I found it intriguing that reports about China’s Chang’e 4 lander, at work on the far side the moon, kept referring to it being on the ‘dark side’. In a way the epithet is appropriate; the unseen side has been unknown to us for much of human history. And that, reasonably, made it ‘dark’, at least in terms of what we knew about it. It wasn’t dark, though, in terms of the amount of light the far side received – which is exactly the same as the amount the visible side receives.
Let me explain. The Moon is tidally locked to Earth, meaning it completes one rotation in the same time as it completes one orbit around Earth. We see only one side of it, give or take a bit – there is a certain wobble, ‘libration’, which exposes a thin sliver of the unseen side as the Moon moves. Before the space age a fair number of astronomers, including the late TV presenter and science populariser, Patrick Moore, made careful observations of that edge as it peeked into view, trying to map out as much of the far side as was visible.
In practice, of course, most of the far side remained hidden. So to that extent we could call it the ‘dark side of the Moon’ in the sense that we had no real knowledge of it. I think that’s the meaning used in the Pink Floyd album. All that changed with the space age, of course; and now we have detailed maps of the far side. It’s not ‘informationally dark’ in the way it was. And the Chang’e 4 probe and its rover, Yutu 2, will give us further information about conditions on the ground.
Inevitably, though, the label ‘dark side’ has an entirely other popular meaning – the notion that it is somehow unlit. This just isn’t true; the moon does rotate as it orbits, however its orbital period and its rotation period are the same. This means that the far side gets exactly the same amount of light as the side we see. You can observe this by going outside and looking up. Any time other than full moon, part of the lunar side we see is always dark – and the corresponding opposite part on the unseen far side is illuminated. During a new moon or a solar eclipse, the whole of the far side is illuminated. So it’s kind of weird, to me, that the epithet ‘dark side’ carries that implication of perpetual darkness.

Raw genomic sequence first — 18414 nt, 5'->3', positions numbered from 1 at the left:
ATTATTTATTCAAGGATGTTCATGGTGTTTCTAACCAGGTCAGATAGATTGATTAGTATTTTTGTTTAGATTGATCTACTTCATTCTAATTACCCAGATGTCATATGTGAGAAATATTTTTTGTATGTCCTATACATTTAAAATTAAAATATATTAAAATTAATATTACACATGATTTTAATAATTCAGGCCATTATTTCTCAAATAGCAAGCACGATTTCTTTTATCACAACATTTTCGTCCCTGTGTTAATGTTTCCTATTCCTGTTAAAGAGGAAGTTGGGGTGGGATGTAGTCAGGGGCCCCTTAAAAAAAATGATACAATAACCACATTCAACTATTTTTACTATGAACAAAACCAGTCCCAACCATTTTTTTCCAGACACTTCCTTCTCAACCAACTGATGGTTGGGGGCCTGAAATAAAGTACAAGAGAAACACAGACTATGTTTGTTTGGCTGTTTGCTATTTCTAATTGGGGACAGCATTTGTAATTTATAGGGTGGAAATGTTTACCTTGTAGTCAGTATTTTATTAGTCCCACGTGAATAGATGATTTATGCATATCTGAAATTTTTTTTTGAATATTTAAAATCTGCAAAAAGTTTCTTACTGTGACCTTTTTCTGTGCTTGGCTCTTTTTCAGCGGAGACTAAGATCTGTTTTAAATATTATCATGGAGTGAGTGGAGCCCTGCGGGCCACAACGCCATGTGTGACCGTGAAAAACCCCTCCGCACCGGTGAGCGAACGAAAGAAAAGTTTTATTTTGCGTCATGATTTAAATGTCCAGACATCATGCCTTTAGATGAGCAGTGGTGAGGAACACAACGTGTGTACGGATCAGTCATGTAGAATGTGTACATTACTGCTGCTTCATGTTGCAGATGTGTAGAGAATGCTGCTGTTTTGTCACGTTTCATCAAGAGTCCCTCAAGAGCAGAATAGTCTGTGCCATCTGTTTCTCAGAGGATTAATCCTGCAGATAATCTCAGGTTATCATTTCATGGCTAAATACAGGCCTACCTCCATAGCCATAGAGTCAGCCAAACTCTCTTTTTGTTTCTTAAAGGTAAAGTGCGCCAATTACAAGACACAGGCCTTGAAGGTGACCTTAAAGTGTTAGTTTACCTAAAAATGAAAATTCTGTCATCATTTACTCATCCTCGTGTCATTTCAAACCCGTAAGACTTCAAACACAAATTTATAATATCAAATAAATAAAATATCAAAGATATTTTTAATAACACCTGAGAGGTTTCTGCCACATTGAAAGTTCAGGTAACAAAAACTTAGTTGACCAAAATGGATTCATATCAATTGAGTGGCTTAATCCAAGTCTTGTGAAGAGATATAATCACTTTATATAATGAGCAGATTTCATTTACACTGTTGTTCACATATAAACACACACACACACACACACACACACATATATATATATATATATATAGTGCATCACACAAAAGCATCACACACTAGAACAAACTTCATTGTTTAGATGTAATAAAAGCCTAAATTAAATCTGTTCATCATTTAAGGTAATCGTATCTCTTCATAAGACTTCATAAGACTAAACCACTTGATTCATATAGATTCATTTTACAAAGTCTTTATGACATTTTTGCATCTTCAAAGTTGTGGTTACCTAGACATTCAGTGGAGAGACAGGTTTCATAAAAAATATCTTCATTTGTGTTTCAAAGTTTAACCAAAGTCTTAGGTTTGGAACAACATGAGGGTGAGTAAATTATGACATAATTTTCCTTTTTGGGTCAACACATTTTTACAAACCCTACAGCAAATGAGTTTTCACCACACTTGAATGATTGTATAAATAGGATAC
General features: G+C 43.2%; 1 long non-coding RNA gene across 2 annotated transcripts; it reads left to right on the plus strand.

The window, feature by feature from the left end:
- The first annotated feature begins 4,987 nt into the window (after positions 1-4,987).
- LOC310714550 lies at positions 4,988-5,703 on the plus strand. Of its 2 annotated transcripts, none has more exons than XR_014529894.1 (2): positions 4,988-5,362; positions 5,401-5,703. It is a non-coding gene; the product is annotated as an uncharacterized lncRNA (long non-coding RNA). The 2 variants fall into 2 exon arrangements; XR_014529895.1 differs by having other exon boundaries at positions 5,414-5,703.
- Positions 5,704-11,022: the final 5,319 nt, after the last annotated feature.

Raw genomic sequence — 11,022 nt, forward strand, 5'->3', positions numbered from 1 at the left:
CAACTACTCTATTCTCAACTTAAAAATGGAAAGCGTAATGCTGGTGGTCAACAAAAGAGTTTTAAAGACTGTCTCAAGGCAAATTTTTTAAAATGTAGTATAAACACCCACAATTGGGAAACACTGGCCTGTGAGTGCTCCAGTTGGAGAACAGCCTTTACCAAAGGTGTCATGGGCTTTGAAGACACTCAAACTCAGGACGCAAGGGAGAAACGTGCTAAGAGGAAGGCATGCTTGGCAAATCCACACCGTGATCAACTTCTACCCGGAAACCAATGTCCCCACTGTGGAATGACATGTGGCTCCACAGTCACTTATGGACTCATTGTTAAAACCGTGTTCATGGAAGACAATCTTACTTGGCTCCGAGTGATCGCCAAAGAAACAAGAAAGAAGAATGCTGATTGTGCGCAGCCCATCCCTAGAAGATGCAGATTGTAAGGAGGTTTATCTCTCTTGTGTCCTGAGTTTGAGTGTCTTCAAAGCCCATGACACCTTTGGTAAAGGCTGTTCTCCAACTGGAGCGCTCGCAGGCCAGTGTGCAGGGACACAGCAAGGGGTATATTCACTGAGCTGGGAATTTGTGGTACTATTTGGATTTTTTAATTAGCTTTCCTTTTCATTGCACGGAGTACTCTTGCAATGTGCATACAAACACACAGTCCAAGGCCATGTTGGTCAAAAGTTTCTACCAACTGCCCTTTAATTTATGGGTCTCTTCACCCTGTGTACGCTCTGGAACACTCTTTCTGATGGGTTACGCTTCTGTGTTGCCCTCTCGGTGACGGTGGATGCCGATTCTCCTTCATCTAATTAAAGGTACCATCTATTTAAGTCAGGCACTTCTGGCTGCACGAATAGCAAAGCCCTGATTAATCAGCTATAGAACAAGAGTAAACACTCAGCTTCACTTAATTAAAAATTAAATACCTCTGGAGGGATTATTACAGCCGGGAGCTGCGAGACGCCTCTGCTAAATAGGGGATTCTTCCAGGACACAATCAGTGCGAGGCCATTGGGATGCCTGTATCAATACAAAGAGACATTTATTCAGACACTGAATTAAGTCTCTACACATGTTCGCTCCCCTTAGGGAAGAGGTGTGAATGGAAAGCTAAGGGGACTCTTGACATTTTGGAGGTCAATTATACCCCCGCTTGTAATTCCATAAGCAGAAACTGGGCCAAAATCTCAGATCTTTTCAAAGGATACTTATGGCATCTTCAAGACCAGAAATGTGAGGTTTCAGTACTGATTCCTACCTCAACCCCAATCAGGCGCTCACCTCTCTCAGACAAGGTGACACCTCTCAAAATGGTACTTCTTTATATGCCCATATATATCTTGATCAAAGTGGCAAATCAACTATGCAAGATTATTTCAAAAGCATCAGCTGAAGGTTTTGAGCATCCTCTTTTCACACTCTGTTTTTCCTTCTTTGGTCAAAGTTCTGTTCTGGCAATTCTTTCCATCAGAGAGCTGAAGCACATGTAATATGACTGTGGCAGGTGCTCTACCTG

The more intriguing part is the fact that the far side is heavily cratered and lacks the ‘seas’ familiar to the side we see. Explaining why the Moon appears to have two distinct geologies – and why they’ve ended up in the orientation we see – has occupied a good deal of time and effort, and there’s no particular consensus just yet other than the possibility that the mass-distribution of the Moon as a whole might have something to do with it. One theory suggests that Earth originally had two moons, one larger than the other, which then came together in a kind of giant splat which left the new body slightly asymmetric. What is currently the far side gained a thicker crust. Over time, as the Moon became tidally locked, tidal effects coupled with the asymmetry of the lunar mass meant that heavier side ended up facing away. This same asymmetric composition also meant that the two sides responded differently under the Late Heavy Bombardment that is thought to have formed many of the lunar features we see, between 4.1 and 3.8 billion years ago.
All of this has yet to be fully proven, but the theories are intriguing.
Doubtless missions such as Chang’e 4 and its successors – which must come, and not necessarily from China – will help shed light on the matter. We’ll see.
Copyright © Matthew Wright 2019